Naomi arrived home as the epicentre of a raging war of moods. Futility and Despair had formed an alliance of convenience and their combined forces had hit the battlefield hard, establishing strong tactical positions. Indignation was flanking to the left, and Pride was completing the pincer maneuver on the right, as Shock led a fearless charge straight up the middle. Meanwhile, Happy To Be Alive had arrayed its meagre forces on a nearby hilltop and was attempting to fly its banners without the benefit of any wind. The armies collided as she stepped through the front door.
Naomi kicked off her shoes and trudged down the hallway, the clashing of sword-on-shield clamouring through her head. She flung her backpack onto the floor of her bedroom and closed the door, which only served to shut in the echoes, magnifying the clamour.
Lying on her bed, Naomi covered her face with a pillow and tried to breathe deeply, to push away the swirling thoughts of Ian Innis’s “I-know-you” half-smile, of the car about to run her down, of that enticing, repulsive word, lucrative…
There were footsteps in the hallway. Not now. She didn’t feel at all like talking right now. Naomi gritted her teeth and skipped.
On the other side of the purple darkness, Naomi arrived back on her bed with her right knee bent awkwardly up to her chest, her right foot wedged against her mother’s back, and her left foot propped up in the air by her mother’s face. Mom calmly wormed out from the entanglement towards the far end of the bed.
“Er, sorry,” mumbled Naomi.
“Nothing to apologize for, dear,” said Mom, with a soft smile. “I probably should’ve waited by the door to make sure I didn’t sit where you had disappeared from. I’d hate to see you get twisted up too much and break your leg.”
The oncoming car flashed past Naomi’s eyes again. She sank back onto her pillows.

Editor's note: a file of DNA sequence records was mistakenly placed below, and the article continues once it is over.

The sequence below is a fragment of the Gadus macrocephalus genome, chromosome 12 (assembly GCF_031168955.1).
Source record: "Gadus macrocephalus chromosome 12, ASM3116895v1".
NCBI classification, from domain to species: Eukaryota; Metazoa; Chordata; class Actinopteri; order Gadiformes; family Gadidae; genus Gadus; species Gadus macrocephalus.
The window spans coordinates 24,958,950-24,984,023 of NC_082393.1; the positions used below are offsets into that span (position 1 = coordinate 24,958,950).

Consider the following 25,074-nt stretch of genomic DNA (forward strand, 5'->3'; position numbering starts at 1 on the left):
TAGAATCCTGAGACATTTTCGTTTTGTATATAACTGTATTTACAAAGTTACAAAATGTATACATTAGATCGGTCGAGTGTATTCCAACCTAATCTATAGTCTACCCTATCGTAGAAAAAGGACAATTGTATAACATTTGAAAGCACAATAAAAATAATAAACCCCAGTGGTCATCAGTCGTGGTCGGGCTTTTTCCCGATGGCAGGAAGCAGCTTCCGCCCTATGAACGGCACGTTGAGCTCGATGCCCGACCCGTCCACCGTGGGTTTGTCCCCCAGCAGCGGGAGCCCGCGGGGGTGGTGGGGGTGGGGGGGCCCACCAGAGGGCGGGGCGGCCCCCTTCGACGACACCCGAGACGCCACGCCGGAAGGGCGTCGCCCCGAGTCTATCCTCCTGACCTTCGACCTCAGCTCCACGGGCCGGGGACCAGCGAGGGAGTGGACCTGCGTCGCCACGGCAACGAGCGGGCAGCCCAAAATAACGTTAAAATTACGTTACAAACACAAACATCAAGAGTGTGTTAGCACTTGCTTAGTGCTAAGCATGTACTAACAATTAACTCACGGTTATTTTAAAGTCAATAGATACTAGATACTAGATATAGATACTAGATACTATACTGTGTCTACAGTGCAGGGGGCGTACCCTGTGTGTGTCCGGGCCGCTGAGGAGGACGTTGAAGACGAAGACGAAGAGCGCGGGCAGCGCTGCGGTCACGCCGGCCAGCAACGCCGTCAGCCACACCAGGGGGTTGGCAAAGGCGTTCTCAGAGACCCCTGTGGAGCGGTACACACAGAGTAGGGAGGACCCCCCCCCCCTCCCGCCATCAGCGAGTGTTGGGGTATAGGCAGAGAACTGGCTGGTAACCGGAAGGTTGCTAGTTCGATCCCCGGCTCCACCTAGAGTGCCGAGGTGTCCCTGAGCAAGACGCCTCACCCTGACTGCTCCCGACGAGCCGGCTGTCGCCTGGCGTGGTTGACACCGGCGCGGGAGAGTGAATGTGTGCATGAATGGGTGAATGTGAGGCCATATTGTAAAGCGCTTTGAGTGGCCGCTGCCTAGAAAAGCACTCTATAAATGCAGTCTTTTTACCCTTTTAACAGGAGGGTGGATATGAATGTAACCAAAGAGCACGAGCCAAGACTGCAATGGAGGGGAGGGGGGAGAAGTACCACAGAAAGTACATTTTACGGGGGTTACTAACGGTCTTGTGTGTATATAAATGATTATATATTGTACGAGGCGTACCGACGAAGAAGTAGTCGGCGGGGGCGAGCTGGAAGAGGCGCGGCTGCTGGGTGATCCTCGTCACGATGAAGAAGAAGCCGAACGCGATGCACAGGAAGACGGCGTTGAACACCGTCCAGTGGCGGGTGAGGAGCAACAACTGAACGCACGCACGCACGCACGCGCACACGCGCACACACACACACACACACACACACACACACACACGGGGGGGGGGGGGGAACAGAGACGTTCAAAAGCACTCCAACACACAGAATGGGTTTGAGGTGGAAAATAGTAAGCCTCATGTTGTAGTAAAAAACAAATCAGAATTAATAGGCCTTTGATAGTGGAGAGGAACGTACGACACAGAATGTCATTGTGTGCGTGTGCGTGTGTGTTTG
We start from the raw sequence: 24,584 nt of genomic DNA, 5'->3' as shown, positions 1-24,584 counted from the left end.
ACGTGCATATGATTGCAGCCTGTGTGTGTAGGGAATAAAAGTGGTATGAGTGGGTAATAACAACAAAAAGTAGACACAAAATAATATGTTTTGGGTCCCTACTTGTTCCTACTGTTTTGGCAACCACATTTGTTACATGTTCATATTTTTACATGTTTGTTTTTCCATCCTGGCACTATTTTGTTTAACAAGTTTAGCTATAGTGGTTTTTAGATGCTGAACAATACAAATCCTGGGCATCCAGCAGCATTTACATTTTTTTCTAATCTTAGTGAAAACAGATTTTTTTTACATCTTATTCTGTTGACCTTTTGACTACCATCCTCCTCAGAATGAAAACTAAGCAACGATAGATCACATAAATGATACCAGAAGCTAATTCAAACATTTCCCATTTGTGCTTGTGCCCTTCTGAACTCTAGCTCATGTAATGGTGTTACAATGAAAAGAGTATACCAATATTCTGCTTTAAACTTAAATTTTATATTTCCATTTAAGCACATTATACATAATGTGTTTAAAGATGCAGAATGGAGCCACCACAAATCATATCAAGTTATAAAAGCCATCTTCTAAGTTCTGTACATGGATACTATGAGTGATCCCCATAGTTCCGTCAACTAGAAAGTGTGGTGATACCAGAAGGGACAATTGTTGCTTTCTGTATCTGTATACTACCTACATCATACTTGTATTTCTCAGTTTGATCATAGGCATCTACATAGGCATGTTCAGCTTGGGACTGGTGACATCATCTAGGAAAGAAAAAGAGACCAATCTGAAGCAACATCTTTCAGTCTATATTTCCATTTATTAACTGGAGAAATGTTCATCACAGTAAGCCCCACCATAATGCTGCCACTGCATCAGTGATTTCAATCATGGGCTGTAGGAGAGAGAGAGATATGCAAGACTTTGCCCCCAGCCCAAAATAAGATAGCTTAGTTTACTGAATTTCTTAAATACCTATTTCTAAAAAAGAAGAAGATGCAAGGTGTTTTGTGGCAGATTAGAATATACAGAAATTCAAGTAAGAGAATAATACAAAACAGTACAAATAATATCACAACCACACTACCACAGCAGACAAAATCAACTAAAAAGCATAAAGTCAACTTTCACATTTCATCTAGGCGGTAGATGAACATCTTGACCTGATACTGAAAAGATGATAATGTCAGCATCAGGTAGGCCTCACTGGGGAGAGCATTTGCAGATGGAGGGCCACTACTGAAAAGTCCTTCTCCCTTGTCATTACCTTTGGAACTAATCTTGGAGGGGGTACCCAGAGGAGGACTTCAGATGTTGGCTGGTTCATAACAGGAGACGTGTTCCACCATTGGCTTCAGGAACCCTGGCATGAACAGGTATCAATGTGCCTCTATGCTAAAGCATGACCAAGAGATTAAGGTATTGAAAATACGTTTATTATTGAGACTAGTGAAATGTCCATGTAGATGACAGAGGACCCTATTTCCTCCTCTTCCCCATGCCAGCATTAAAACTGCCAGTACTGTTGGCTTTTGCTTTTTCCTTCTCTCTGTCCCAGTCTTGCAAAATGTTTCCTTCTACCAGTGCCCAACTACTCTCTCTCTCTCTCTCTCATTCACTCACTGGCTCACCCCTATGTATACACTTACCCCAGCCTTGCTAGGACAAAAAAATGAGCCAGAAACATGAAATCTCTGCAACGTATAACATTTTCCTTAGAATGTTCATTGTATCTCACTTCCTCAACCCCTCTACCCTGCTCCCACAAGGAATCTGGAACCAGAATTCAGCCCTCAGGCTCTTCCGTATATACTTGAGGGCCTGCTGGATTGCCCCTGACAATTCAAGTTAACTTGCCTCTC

“Of course,” continued Mom, “if you didn’t keep trying to get away from me like this, I wouldn’t have to worry about it all…”
“Mmhmm,” grunted Naomi.
“I don’t know why you do it, anyways. You know I figured you out a long time ago.”
Mom gave silence half a minute or so to do its work on her daughter. Then she tried another approach. “How did it go this afternoon? Did you hand all of your résumés out?”
Naomi stared up at the ceiling. “Most of them.”
“And? Any positive reactions?”
Naomi didn’t reply.
“Naomi, what’s wrong? You haven’t given up already, have you? You shouldn’t let yourself worry so much. You’re going to find something.”
“Oh, sure,” Naomi snapped. “I’ll pick up 30 hours a week somewhere, earning minimum wage, hating every shift, and by the time September comes around I’ll have enough saved up to cover maybe half of my tuition, and I don’t even know what I’m going to do with a stupid History degree…”
“I know this process is tough on you, but hang in there, okay? You’ll answer those bigger questions in time. Just stick with the plan.”
“That’s the whole problem!” said Naomi. “I don’t have a plan. I don’t even have any goals. I don’t know where I want to end up, I don’t know what I want to be… I’m not making any progress, and even if I was, I don’t know what I’m supposed to be making progress towards.”
“Give it time, Naomi. Ride it out. Things will get clearer.”
Naomi turned to the wall and wrapped her pillow back around her head, assuming what she had long ago established as her “leave-me-alone-now” posture.
Mom reached over to gave Naomi’s knee a sympathetic pat, and in doing so noticed the tears in her jeans and the scrapes beneath. “Where did this come from? Did you hurt yourself?”
The car bore down on Naomi, its driver hunched forward over the steering wheel, his eyes wide and aggressive, a maniacal cackle escaping through his bared teeth. He was right on top of her, about to hit…
So what? What good is that doing me?
Some of our bigger opportunities are far more lucrative…
“No, I’m fine,” said Naomi, her voice muffled by the pillow. “I just… tripped on the sidewalk.”
“Well make sure you wash those scrapes off so they don’t get infected,” said Mom. “And throw those jeans into the sewing room so I can patch them.”
“I don’t want to wear jeans with patches on the knees like some six-year-old.”
“Then I’ll wear them.”
Mom didn’t say anything for a few seconds. She sighed. “Dinner is in half an hour.”
Naomi waited until Mom had closed the door behind her, kicked her torn jeans off, crawled under the covers, and skipped about fifteen times in a row, until the purple darkness had pooled deeply in her head and stomach. She didn’t even notice the plate of chicken and potatoes that appeared on her desk, and disappeared a few skips later.